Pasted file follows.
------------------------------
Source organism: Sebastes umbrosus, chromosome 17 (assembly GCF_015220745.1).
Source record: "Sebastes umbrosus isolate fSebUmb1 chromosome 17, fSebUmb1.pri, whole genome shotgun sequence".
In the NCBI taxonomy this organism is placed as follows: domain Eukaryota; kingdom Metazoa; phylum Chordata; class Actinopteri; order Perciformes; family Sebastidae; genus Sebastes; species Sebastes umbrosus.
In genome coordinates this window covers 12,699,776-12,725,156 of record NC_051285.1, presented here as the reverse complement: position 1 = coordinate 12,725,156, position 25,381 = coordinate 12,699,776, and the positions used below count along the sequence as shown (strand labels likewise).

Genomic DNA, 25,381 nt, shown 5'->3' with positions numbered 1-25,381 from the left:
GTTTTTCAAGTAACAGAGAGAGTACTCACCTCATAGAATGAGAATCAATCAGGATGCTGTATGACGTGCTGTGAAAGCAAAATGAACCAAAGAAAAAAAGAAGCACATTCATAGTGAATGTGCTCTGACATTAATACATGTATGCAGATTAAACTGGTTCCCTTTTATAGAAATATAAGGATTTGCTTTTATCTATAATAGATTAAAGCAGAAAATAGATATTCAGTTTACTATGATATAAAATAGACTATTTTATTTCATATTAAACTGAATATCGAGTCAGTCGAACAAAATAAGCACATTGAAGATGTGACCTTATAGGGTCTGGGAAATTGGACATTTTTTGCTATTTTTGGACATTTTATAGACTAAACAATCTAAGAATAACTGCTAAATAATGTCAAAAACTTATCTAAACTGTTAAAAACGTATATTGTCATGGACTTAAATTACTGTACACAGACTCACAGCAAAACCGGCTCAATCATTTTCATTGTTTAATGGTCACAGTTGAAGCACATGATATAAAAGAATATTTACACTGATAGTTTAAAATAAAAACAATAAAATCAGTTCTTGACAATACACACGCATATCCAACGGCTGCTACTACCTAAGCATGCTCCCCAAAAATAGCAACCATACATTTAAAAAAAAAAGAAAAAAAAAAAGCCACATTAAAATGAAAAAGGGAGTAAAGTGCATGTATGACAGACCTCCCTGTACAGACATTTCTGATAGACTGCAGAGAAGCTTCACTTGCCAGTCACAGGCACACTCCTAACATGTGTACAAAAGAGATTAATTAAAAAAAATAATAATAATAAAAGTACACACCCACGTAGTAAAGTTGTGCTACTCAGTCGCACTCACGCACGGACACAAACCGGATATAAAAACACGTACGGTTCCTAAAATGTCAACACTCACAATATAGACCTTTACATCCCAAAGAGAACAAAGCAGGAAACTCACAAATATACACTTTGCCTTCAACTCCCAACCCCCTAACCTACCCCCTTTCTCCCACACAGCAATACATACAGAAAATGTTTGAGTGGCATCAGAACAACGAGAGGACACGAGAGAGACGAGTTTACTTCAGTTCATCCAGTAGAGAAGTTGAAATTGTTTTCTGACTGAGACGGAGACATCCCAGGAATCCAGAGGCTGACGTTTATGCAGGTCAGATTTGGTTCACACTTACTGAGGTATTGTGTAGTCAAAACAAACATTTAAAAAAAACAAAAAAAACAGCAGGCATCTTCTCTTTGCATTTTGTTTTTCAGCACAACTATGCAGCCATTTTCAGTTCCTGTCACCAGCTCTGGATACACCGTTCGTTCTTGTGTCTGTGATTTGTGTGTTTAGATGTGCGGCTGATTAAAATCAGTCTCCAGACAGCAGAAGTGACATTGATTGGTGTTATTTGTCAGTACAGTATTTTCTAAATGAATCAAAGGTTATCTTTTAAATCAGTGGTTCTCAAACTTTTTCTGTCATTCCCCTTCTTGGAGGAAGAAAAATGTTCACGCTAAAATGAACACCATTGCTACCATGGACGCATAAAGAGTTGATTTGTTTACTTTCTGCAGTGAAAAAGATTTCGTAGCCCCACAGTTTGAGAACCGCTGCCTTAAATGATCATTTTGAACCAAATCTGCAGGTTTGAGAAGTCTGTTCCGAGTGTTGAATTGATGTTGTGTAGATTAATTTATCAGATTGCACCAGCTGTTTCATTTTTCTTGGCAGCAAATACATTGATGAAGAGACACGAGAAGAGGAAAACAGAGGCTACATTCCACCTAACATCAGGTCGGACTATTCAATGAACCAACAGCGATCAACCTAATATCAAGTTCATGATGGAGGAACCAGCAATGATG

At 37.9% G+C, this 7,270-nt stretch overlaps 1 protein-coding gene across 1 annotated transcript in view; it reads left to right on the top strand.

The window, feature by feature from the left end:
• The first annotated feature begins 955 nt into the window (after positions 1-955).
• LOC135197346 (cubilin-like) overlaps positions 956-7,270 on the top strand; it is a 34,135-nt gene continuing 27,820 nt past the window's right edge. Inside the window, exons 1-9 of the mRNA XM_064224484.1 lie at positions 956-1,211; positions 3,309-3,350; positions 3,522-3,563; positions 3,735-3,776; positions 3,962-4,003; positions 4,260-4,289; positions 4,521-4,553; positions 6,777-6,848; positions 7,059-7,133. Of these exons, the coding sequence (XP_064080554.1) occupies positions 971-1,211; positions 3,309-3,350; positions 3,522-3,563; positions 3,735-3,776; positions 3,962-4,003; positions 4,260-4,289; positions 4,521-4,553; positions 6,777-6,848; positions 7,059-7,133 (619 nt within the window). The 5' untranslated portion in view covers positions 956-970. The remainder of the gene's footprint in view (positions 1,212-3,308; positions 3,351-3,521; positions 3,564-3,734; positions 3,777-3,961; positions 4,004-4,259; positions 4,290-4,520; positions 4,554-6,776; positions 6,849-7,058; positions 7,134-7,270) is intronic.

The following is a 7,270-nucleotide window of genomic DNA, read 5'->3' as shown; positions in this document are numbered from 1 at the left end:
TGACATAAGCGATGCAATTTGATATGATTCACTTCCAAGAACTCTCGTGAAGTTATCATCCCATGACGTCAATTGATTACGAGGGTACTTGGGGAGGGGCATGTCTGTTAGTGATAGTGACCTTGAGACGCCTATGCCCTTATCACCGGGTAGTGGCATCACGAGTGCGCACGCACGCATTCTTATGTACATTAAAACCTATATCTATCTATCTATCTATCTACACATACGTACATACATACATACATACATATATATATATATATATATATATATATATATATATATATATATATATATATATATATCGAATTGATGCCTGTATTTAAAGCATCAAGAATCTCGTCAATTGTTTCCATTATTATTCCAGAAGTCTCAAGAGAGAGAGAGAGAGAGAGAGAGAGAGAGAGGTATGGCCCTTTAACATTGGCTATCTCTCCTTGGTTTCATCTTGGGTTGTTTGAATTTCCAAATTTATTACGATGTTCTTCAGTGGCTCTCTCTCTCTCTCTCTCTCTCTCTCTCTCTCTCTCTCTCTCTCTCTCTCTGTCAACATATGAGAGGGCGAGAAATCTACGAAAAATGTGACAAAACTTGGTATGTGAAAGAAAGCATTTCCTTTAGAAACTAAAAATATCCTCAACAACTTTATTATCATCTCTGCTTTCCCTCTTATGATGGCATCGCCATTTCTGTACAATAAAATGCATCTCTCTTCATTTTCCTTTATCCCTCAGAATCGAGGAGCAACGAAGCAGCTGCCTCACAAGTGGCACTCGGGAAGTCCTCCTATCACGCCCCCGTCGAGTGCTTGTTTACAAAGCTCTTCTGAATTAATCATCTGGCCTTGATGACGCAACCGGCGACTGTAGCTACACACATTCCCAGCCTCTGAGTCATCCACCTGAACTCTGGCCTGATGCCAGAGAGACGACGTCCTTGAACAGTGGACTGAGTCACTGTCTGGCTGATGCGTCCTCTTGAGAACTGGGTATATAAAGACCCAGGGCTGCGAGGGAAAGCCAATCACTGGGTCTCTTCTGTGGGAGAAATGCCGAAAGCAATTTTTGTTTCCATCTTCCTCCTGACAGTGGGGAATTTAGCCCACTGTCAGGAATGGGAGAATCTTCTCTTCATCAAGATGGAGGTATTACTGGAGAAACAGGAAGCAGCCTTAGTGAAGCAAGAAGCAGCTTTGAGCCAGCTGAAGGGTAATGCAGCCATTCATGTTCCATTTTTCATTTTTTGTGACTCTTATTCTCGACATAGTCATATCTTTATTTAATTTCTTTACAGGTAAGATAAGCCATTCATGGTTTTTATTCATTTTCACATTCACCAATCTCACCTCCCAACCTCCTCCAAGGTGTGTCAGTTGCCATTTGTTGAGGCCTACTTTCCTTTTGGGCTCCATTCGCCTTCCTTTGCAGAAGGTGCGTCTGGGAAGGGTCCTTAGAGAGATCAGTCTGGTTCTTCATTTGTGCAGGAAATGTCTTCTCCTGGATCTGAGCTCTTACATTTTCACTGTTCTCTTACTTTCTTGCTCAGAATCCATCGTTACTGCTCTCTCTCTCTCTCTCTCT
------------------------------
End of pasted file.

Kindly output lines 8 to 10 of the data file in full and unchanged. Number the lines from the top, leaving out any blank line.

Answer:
The window, feature by feature from the left end:
• The first annotated feature begins 955 nt into the window (after positions 1-955).
• LOC135197346 (cubilin-like) overlaps positions 956-7,270 on the top strand; it is a 34,135-nt gene continuing 27,820 nt past the window's right edge. Inside the window, exons 1-9 of the mRNA XM_064224484.1 lie at positions 956-1,211; positions 3,309-3,350; positions 3,522-3,563; positions 3,735-3,776; positions 3,962-4,003; positions 4,260-4,289; positions 4,521-4,553; positions 6,777-6,848; positions 7,059-7,133. Of these exons, the coding sequence (XP_064080554.1) occupies positions 971-1,211; positions 3,309-3,350; positions 3,522-3,563; positions 3,735-3,776; positions 3,962-4,003; positions 4,260-4,289; positions 4,521-4,553; positions 6,777-6,848; positions 7,059-7,133 (619 nt within the window). The 5' untranslated portion in view covers positions 956-970. The remainder of the gene's footprint in view (positions 1,212-3,308; positions 3,351-3,521; positions 3,564-3,734; positions 3,777-3,961; positions 4,004-4,259; positions 4,290-4,520; positions 4,554-6,776; positions 6,849-7,058; positions 7,134-7,270) is intronic.